First Published 4 May 2023
This article was prompted by a forum thread by Utter Access member Psycoperl UI Design - Tab Control - Multiple Rows. This was the original post in that thread:
I am trying to figure out how to get the tab control to show tabs in multiple rows.
I have more tabs to add and the app my form, instead of adding a row, it is just widening the form's width.
I have the Multi Row property = Yes so I am not sure why this is not working.
Although I regularly use tab controls on forms, I hadn't used the Multi Row property for well over a decade.
When I checked I was able to replicate the behaviour and reported it as a bug to the Access team.
It turns out that it isn't a bug though the cause (and solution) was somewhat surprising, at least to me.
Many thanks to long-time Access team member, Shane Groff, for responding to my bug report and explaining the issue to me.
This article explains how to successfully use the Multi Row property of the Access tab control and suggests several alternative approaches.
Using the Tab Control
The tab control can be very useful for displaying a lot of information on a form without it becoming overcrowded.
It is used to create a series of tab pages on your form. Each page can contain several other controls including subforms to display related information.
The example below shows two of the 6 tab pages from the latest version of my Database Analyzer & Viewer application
When a tab control is added to a form, it initially contains two tab pages. However, additional pages can be inserted as needed.
When you have many pages on a tab control, setting the Multi Row property to Yes may appear to be the ideal solution.
However, it no longer works by default. Instead, if more pages are added than can fit on the tab control, each additional page causes the width of the tab control (and the form itself) to increase until the form eventually reaches the maximum allowed width (currently 22.75 inches / 57.79 cm)
In older versions up to Access 2007, the control behaviour was different.
With the Multi Row property set to No, left/right arrows allowed the user to scroll through pages not currently visible
Alternatively, with the Multi Row property set to Yes, all the tab pages are shown on two or more rows as necessary
So why has the behaviour changed in all versions of Access from 2010 onwards?
The surprising answer is Access Themes. When themes were introduced in Access 2010, they provided additional functionality in many controls.
In a tab control, using themes allows developers to change the pressed/hover colours, border style etc.
By default, Use Theme is set to Yes and Multi Row is set to No
For the new features to be possible, the Access team created a new tab control, but the Multi Row property wasn't implemented.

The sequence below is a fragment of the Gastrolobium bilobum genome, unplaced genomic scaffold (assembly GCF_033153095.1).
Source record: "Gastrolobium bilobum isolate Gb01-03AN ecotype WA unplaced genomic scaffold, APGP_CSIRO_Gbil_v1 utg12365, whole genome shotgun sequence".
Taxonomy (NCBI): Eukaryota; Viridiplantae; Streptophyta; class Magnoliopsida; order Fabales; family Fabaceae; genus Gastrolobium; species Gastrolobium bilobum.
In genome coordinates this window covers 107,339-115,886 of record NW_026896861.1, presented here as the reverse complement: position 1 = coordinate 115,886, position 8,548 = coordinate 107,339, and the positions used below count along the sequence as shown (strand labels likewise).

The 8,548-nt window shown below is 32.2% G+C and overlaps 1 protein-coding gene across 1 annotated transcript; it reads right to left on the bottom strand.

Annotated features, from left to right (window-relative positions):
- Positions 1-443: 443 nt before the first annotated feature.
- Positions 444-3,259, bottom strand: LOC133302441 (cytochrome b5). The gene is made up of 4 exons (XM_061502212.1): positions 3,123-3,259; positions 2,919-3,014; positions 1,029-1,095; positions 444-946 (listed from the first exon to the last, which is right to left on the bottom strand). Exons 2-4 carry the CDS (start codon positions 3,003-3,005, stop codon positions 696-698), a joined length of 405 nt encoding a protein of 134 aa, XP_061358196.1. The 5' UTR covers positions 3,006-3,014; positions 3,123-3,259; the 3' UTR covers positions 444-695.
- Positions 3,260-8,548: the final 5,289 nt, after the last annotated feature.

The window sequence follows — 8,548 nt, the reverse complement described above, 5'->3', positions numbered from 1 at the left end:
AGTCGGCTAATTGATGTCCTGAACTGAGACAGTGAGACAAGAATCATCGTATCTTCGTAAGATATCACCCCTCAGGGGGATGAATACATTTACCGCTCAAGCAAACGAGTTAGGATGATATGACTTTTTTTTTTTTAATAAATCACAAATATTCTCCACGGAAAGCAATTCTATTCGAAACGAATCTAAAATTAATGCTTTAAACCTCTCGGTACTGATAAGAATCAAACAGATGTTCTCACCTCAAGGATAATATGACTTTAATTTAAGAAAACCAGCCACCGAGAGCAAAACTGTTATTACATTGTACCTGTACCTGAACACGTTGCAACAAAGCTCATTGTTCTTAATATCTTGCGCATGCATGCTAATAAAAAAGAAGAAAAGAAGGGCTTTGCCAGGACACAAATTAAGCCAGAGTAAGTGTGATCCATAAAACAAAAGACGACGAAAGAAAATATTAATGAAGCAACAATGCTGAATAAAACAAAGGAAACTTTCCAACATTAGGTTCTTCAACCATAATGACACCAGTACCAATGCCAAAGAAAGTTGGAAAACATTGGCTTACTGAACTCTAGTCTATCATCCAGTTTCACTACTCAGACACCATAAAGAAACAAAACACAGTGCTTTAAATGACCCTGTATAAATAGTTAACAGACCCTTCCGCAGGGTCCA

Unfortunately, this isn't mentioned anywhere in the documentation for the control
If Use Theme is set to No, Access reverts to the old tab control which does support Multi Row!
So why wasn't the Multi Row property included in the new 'themed' tab control? Possibly because it is rarely used.
Many experienced developers disliked its appearance and perhaps more importantly, the page order changed when individual tabs were clicked so that the selected page is always moved to the bottom row.
The screenshots below are from the same tab control with different pages clicked in each case
In my opinion this makes for a poor user experience as it is more difficult for the user to locate the page they want
NOTE: If any of the tab control colour or style properties are altered, the Use Theme property is automatically reset to Yes and the control/form width again increases if many pages are used.
Taking all the above points into account, whilst a Multi Row tab control is still possible, I would recommend avoiding using it. Instead, use one of the following methods
The 3 approaches below were created as part of my Automatic Form Resizing example application and were intended to have almost identical functionality
1. Use a navigation form
The built in navigation form allows developers to quickly create a form with multiple navigation buttons and a single subform.
When each navigation button is clicked, the source object for the subform is updated accordingly.
However, most experienced developers (including myself) NEVER use navigation forms in their own applications.
They are more difficult to code and only allow very limited customisation.
2. Use a sidebar control
A sidebar has very similar behaviour but provides more flexibility and greater control for the developer.
It consists of several buttons aligned vertically each of which updates the source object of the single subform
This is a sidebar designed to emulate the earlier navigation form. In many ways it is a variation on the old switchboard form.
3. Use a listbox control
A listbox can also be used in exactly the same way. Clicking any item on the listbox updates the source object of the single subform.
This is probably the simplest approach to implement of the three methods and is very flexible.
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Colin Riddington Mendip Data Systems First Published 4 May 2023
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